Washington Post

Reno Called 'Close' to Seeking Probe of Ickes

By Michael Grunwald
Washington Post Staff Writer

Wednesday, August 19, 1998; Page A06

Attorney General Janet Reno is "seriously considering" seeking the appointment of an independent counsel to investigate former White House aide Harold M. Ickes, a move she has resisted despite two years of calls for an outside probe of alleged campaign finance abuses by the 1996 Clinton-Gore reelection effort, federal law enforcement sources said.

The sources said Reno is "as close as she's ever been" to seeking a campaign finance outside counsel as she weighs whether to recommend a probe into Ickes's activities as the White House's point man for 1996 fund-raising. But they emphasized that no final decision has been made.

In the past, Reno has refused to preempt her department's own investigation of Democratic fund-raising abuses, resisting intense pressure from congressional Republicans as well as forceful recommendations by her top campaign finance prosecutor and FBI Director Louis J. Freeh.

The sources also confirmed a report in yesterday's Wall Street Journal that the Justice Department has reopened its review of the legality of Vice President Gore's fund-raising calls from the White House. But they said they did not expect that probe to go too far, since Reno publicly rejected the appointment of an independent counsel for those calls in December, describing the allegations of wrongdoing as "insubstantial."

Ickes, a longtime loyalist of President Clinton who served as his deputy chief of staff, was the White House's key liaison with the Democratic National Committee in the 1996 campaign.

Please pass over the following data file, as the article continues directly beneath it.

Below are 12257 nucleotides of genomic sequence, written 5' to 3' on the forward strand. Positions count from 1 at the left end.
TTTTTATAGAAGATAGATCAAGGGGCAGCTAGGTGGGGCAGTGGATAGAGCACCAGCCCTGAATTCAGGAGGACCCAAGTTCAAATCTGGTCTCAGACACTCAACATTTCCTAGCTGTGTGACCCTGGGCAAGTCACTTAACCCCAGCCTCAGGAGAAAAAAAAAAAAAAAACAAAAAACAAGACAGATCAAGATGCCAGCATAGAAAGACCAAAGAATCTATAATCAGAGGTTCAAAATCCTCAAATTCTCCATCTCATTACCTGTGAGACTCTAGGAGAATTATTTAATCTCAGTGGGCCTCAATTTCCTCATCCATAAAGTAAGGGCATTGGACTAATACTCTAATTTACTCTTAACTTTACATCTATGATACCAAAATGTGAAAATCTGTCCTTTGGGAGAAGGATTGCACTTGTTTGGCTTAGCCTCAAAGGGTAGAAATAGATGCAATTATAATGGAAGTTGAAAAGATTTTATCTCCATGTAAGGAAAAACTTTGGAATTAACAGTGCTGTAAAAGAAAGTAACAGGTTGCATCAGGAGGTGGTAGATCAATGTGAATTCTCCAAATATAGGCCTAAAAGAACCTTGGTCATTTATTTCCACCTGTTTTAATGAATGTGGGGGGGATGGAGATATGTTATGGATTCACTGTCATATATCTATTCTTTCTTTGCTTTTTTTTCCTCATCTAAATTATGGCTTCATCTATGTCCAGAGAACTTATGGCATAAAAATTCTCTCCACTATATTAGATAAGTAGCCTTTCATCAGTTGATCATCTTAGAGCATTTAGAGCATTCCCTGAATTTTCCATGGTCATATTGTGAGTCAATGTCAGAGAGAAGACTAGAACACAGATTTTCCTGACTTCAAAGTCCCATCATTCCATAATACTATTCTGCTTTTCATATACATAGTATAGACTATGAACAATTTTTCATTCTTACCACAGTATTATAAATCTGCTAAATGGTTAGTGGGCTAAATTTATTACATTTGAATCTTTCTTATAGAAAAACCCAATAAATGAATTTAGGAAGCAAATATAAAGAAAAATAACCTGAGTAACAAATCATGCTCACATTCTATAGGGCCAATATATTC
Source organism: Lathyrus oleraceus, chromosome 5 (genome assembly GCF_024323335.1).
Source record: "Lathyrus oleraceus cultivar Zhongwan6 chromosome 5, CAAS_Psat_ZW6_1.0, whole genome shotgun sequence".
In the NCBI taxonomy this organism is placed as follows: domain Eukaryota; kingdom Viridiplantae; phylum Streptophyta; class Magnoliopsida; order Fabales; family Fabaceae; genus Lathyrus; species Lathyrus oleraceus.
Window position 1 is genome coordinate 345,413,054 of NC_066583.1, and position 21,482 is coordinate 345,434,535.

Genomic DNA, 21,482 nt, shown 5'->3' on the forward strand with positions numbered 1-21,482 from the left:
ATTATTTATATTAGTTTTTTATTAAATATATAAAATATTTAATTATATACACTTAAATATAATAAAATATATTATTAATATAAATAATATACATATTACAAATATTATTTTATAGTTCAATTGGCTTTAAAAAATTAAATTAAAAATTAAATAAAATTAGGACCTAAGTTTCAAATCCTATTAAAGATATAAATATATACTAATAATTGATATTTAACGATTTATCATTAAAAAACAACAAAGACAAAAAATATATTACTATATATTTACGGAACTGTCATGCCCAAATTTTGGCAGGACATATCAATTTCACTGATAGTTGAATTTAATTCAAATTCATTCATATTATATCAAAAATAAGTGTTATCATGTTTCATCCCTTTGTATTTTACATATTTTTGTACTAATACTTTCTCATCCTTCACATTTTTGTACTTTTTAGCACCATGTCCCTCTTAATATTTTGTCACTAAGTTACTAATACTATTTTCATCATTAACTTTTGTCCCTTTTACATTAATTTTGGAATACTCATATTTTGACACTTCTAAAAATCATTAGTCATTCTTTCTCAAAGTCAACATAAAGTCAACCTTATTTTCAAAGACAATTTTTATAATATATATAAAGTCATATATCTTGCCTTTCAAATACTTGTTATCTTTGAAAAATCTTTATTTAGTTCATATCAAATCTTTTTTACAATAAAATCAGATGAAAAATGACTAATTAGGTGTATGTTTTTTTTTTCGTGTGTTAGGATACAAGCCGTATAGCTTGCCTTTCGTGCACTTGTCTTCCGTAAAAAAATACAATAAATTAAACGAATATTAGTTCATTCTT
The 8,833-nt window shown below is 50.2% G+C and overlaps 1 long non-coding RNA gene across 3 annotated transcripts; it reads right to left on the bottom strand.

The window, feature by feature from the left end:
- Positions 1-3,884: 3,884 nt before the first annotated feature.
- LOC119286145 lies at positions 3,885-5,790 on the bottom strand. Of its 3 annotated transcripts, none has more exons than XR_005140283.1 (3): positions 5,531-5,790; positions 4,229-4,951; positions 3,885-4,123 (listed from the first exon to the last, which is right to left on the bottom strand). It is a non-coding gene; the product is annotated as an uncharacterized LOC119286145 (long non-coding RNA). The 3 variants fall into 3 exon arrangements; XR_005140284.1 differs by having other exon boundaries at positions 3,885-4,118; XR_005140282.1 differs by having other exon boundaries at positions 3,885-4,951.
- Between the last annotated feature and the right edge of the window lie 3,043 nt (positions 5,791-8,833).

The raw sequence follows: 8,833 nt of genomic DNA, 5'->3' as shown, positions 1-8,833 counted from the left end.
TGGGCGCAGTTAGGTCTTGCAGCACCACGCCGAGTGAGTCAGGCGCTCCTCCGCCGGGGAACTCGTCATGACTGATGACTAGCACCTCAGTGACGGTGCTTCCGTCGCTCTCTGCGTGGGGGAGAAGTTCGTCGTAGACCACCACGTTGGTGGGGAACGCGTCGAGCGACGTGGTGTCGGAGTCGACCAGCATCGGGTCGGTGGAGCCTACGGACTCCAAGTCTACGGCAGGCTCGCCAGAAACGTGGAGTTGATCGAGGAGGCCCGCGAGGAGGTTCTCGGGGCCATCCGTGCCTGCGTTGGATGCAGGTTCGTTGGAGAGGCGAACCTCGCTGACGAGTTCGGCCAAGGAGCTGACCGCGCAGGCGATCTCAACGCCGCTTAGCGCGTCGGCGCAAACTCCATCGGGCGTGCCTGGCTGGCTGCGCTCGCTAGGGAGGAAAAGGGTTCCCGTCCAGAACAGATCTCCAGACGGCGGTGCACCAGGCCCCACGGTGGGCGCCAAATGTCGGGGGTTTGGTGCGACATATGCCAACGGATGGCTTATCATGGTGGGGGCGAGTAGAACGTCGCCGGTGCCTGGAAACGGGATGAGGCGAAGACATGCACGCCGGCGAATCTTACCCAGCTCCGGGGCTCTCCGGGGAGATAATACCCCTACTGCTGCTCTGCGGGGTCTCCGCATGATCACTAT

Ickes and his attorneys did not return calls yesterday, and Gore's office declined to comment.

Reno has always said she would seek an independent counsel the moment she felt that she had seen "specific and credible evidence" of a crime committed by an official covered by the Independent Counsel Act. A confidential memorandum to Reno last month by Charles G. LaBella, the outgoing head of her campaign finance task force, has refocused her attention on Ickes, the sources said. Ickes is not technically covered by the act, but the sources said Reno is considering LaBella's suggestion that she trigger it anyway because Ickes was so close to the president.

"It sounds like she's pretty close to triggering the act," one source said. "And if she does, that's a big deal. I don't see how you can limit the investigation to Ickes alone, when there's all that money flowing in and flowing out." Another source said Reno expects to make a decision about how to proceed on the Ickes matter by late next week.

Ickes and Gore have both denied wrongdoing, although the White House has acknowledged that Ickes improperly used a government fax machine and telephone line for political purposes. A few of Reno's advisers who opposed an independent counsel have changed their positions, but sources cautioned that the attorney general's decisions are notoriously difficult to predict.